The setting is a clearing on the edge of the market with a large “odan” tree; this is the village of Ilujinle’s center. There is a bush school with children chanting arithmetic.
Sidi enters, carrying a pail on her head. She is slim and lovely. The schoolmaster, Lakunle, looks out the window, then shuts it and comes outside to Sidi. He is 23 years old, dressed cleanly but in older clothes.
Lakunle tries to help Sidi with her pail, but she refuses. He admonishes her that she should not carry things on her head because her neck will be squashed, but she retorts that he said he did not care about her looks before. He agrees but says it is unwomanly to carry loads thusly. Also, he adds, she ought to cover her shoulders because people look at her and lust after her.
Annoyed, Sidi replies that she has already fixed the fold on her dress and cannot do more or she wouldn’t be able to move her arms. He asks if she does not care about the names or the jokes or the lusting of men. Sidi replies that in reality everyone knows Lakunle is a madman and is full of words and curses; he is the one people call a fool.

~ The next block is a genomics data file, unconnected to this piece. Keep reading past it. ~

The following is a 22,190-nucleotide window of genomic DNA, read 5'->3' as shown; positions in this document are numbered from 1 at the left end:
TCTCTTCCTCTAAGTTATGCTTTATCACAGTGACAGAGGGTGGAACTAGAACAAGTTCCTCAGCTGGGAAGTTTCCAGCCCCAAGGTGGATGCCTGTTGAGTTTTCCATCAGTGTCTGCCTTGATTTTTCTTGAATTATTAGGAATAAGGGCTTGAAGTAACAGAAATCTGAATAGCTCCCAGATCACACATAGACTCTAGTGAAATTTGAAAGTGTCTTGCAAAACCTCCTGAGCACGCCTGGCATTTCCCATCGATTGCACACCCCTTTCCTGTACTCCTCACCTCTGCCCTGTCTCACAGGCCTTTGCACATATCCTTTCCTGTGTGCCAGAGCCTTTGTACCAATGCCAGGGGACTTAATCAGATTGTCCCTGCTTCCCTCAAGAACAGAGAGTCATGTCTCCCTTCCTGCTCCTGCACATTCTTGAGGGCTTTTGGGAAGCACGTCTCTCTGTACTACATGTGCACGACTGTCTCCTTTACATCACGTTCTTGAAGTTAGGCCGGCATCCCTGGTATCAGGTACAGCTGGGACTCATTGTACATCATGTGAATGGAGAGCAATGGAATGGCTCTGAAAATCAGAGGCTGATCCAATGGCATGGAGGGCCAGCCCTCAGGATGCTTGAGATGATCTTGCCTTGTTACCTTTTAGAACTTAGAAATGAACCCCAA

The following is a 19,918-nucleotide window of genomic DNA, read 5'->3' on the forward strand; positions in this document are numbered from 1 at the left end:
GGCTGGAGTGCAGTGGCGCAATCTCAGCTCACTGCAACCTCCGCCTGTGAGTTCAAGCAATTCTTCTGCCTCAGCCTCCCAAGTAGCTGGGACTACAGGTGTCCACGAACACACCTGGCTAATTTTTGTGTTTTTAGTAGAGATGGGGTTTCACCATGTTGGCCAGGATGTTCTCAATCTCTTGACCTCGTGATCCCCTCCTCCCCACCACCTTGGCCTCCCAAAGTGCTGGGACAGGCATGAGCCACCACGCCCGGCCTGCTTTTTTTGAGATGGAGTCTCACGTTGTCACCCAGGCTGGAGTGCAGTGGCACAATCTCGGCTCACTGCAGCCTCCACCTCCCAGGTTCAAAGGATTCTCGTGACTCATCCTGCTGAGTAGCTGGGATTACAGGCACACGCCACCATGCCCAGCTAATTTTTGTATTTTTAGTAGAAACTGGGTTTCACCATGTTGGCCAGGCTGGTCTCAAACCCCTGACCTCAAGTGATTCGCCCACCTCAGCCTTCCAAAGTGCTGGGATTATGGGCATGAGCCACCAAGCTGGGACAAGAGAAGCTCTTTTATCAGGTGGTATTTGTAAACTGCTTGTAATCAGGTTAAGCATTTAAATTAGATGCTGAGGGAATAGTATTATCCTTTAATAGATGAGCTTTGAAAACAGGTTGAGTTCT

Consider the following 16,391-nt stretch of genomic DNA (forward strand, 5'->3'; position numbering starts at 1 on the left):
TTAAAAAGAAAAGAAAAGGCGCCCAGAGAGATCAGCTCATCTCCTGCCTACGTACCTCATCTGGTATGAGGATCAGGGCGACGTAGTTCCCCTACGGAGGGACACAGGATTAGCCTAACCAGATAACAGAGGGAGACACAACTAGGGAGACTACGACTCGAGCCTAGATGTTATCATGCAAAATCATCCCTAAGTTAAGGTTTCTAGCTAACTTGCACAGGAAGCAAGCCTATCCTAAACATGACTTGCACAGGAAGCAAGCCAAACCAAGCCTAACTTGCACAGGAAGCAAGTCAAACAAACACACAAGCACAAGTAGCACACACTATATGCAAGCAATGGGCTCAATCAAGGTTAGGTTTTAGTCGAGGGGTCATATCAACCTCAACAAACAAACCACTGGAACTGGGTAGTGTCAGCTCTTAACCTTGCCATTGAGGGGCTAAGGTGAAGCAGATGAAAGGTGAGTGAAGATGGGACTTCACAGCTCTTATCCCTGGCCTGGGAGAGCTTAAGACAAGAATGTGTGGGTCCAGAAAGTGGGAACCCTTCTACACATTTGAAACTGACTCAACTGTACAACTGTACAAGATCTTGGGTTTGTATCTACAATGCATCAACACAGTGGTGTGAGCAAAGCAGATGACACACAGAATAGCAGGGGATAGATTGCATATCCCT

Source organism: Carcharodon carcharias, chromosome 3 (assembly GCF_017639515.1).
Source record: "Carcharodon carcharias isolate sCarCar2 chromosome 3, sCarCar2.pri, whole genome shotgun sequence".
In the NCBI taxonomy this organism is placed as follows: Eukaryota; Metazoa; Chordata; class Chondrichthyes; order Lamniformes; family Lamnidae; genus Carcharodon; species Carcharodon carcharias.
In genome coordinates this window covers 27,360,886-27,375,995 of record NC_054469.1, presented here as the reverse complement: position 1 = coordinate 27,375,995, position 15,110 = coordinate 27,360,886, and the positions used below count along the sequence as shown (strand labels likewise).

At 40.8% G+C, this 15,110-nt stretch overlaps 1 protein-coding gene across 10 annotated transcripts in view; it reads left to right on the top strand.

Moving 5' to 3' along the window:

Lakunle is surprised, but claims he is above the taunts of savages. Sidi is furious and shakes her fists at him, but he says this is natural because she has a smaller brain than he does. He is patronizing and adds that he cannot be drawn into an argument with her because it goes over her head.
Sidi grabs for the pail he’d taken and tries to leave. Lakunle begs her not to be angry, because it is science that says women are inferior to and weaker than men. Sidi asks if weak women are not the ones that pound yams and plant millet. Lakunle explains that soon machines will do all this work for them. Sidi says this turning her world upside down, but Lakunle sees it as turning it inside out. He will begin with Baroka, the crafty Bale (leader of the village).
Sidi asks what Baroka has done to Lakunle, and he does not reply. He does say that he will make things as they are in Lagos. Sidi tells him to go there.
Lakunle will not give Sidi the pail back until she agrees to marry him. He promises her that his love will open her mind. It bothers him that she and the village trample his love with their ignorance.